Sunday, February 24, 2013

Caregiver Series II: Dealing with the stresses of being a caregiver.

The daily routine: Manage medication. Manage arrangements for doctor appointments. Manage the finances. Maintain a safe environment. Manage for adequate care when you’re away. Cook. Clean. Loads of laundry. Sound exhausting? It is.

You manage to get through your day and that of your loved one, but it is at a cost. “I feel smashed in the middle of being a mother and a caregiver,” said Christiana Alexander who lives in Nashville. Christiana says that she is often out of energy for her own family.  When she is caring for her mom, she often doesn’t feel the pleasure of her company.  The care of looking after her mother is compounded by the care needs of her mother’s second husband.  They live three hours away. 

Whether caring for your loved one downstairs, down the block or down state, primary caregivers can face the ongoing stress of sometimes performing critical and intricate tasks that once were done by experts or in a hospital. Dr. Steven H. Zarit, a Pennsylvania State University gerontologist states: “The tasks they shoulder have grown more demanding. Family caregivers now administer arsenals of medications and undertake procedures, from wound care to dialysis, that were once the province of medical professions.” Visiting nurses have noted that difficult tasks are left to older caretakers, who may have health issues of their own.

Supervising or giving the care can cause health problems for you. Pennsylvania’s Dr. Zarit and others list some common signs of caregiver stress:

Anger and resentment
Social isolation and loneliness
Anxiety and fear
Depression and dread
Irritability and short tempers
Sleep problems
Health complications 
Poor dietary habits

What can you do if you find yourself with any (or all!) of the signs of caregiver stress?

Psychologists emphasize healthy practices of “mindfulness”.  This is not just an art of focusing upon today.  It is a necessity when yesterday and tomorrow hold either too many unknowns, or the bleakness of stressful repetitions.  “Every day has a piece of relief tucked into it,” suggests Dr. Nancy Giles, a clinical psychologist in Boston.  “Your job is to see that lovely color or smell a comforting flower or listen to a beloved piece of music.”  Humor is essential. It actually promotes healing, inside and out.  Where do you find it in the sickroom or among hours of tending tasks?  Take ten minutes to try a book of short stories or cartoons. Exercise is a great help and can be fun to do with music.  Most of all, respect yourself.  Nothing can survive neglect.  If you do not take care of yourself, you cannot expect to have the strength and fortitude that is necessary to do the job for another.  When you have carved out the niche for yourself and your restoration, stop for one instant and reflect: “That one’s for me!”  Many communities have group meetings to share new ideas as well as the stresses.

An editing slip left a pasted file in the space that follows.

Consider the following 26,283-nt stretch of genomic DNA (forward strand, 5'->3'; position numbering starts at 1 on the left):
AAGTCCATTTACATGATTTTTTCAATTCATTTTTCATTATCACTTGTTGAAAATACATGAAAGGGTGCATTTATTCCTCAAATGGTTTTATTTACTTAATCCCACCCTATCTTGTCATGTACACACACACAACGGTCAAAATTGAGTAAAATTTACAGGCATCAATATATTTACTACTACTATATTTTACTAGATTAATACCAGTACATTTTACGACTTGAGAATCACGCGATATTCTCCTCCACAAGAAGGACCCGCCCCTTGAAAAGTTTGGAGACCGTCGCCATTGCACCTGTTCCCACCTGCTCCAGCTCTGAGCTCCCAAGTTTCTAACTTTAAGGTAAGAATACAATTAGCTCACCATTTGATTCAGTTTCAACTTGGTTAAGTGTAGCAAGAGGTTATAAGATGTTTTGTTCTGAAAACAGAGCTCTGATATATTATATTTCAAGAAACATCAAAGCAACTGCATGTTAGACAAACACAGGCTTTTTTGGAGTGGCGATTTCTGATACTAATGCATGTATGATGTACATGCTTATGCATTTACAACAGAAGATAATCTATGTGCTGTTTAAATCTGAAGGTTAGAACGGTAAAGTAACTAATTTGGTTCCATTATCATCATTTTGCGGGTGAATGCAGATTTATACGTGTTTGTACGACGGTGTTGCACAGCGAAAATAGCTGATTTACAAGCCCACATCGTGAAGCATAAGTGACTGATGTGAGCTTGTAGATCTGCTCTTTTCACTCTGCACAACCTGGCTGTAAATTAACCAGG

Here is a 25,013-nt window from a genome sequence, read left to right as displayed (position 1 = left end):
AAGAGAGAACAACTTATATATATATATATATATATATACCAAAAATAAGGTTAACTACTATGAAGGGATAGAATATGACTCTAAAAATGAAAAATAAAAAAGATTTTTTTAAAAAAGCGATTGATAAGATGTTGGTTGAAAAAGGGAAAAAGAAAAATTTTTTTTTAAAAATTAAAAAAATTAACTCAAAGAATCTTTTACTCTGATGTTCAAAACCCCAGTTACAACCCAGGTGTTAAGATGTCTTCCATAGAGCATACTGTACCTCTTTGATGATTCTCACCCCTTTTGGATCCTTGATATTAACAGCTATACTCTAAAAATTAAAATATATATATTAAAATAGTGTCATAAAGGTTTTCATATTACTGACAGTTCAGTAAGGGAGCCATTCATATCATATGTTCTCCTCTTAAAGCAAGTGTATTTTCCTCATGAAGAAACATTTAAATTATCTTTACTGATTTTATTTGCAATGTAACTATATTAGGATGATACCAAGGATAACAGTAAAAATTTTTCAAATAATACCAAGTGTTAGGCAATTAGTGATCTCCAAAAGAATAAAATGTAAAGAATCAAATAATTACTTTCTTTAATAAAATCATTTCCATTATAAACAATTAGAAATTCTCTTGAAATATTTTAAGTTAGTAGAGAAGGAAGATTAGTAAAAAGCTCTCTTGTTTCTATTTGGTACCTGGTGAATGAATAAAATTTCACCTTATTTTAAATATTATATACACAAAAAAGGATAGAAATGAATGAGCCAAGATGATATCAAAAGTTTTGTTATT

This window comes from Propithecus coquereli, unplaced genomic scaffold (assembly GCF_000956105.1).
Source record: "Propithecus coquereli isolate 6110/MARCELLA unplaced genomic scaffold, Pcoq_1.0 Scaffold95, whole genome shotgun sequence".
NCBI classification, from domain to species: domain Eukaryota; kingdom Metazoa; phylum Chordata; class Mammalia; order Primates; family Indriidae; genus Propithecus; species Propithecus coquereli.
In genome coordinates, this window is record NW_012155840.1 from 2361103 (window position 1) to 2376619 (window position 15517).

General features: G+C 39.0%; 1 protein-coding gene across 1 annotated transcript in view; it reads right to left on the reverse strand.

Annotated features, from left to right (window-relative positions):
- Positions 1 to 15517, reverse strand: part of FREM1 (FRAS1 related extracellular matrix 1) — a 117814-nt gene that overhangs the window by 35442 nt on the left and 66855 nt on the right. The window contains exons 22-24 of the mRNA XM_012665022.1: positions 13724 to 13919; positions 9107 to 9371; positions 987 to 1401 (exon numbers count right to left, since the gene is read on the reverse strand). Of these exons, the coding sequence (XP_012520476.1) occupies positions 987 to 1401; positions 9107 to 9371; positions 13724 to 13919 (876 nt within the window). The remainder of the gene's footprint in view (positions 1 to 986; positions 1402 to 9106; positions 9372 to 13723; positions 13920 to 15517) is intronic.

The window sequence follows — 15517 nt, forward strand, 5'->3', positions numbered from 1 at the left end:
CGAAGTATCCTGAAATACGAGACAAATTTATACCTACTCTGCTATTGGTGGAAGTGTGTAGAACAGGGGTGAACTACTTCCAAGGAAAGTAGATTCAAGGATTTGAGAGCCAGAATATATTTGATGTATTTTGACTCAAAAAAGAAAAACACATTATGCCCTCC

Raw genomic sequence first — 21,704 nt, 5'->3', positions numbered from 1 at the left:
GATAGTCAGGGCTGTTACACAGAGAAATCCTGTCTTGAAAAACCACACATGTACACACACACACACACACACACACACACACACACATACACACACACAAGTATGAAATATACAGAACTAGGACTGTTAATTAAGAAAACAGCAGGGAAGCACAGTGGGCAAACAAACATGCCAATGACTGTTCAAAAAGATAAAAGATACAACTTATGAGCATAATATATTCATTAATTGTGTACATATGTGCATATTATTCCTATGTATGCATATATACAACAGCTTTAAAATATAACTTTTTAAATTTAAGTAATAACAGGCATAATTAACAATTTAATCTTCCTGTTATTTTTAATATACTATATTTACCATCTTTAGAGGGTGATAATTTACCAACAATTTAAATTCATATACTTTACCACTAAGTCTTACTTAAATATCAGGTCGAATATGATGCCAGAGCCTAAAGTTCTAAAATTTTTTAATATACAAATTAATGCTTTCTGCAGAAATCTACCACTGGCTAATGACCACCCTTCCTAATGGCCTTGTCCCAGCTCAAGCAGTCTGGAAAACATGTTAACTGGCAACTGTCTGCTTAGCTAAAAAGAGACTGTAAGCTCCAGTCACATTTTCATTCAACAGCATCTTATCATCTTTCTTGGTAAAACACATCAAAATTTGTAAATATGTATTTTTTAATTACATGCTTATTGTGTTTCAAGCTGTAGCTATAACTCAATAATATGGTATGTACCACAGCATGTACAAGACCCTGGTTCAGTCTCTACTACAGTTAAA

Here are some additional resources that you might find helpful:


Do you have ideas to help deal with the stress caregivers experience? We would love to hear from you! 

Friday, February 8, 2013

Caregiver Series I: Is it Seasonal Affective Disorder (SAD)?

When asked, most women are likely to know the answer to this question: “are you a summer or a winter?”  The inquiry typically refers to which colors are most flattering to you.  But, what does being a summer or winter person mean to you?  Surprisingly, the question has far greater reach than one’s self-perception; it also goes to your feelings and your energy levels during the different seasons of the year.  

If you are feeling down or irritable or a bit lazy on winter days, you are not alone.  Around 11 million Americans are feeling the same way as you. What we often call the “winter blues” has a clinical name, Seasonal Affective Disorder or SAD. The medical and mental health communities have defined medical symptoms associated with this mood disorder to describe these very personal feelings.

So, why may you feel blue in the winter? Your mood is influenced by hormones released while you sleep, and during your waking hours.  Those specific hormones are melatonin and serotonin.  Melatonin is the hormone that comes into play during sleep, and serotonin takes over while you are awake.  During the shorter daylight hours of winter months, our brain produces less serotonin, because it is responding to the darkness outside.   People who are sensitive to this shift feel it.  

The good news is that there are remedies the winter blues.  Here are some things you can try.
Light box/Phototherapy box.  Researchers say if a person is exposed to a light therapy box, which simulates bright outdoor light, for at least 30 minutes per day you may feel better.  They can be purchased on line through Walgreens, Amazon, or at Metro-Detroit Binson’s Home Health Care Centers. The cost of light boxes ranges from $39.00 on up, and are often covered by health insurance.
Dawn-simulating alarm clock.  This light therapy device works by increasing the illumination of your alarm clock in the time period before you awaken.  Dawn-simulating alarm clocks can be ordered on line with prices from $32.00 on up.
Exercise.  Walking outside has proven therapeutic effects. And it’s free! Walk with a friend or join a walking group to help inspire the discipline to keep walking.
Doctors in Finland believe your body can store up light in the summer to help combat the winter blues months later; important advice from a country that has long, dark winter days.  
Winter blues is not a new syndrome. In the second century, the philosopher Aretaeus wrote, “Lethargies are to be lain in the light, and exposed to rays of the sun.”
Do you have ideas to help ease the symptoms of SAD? We would love to hear from you!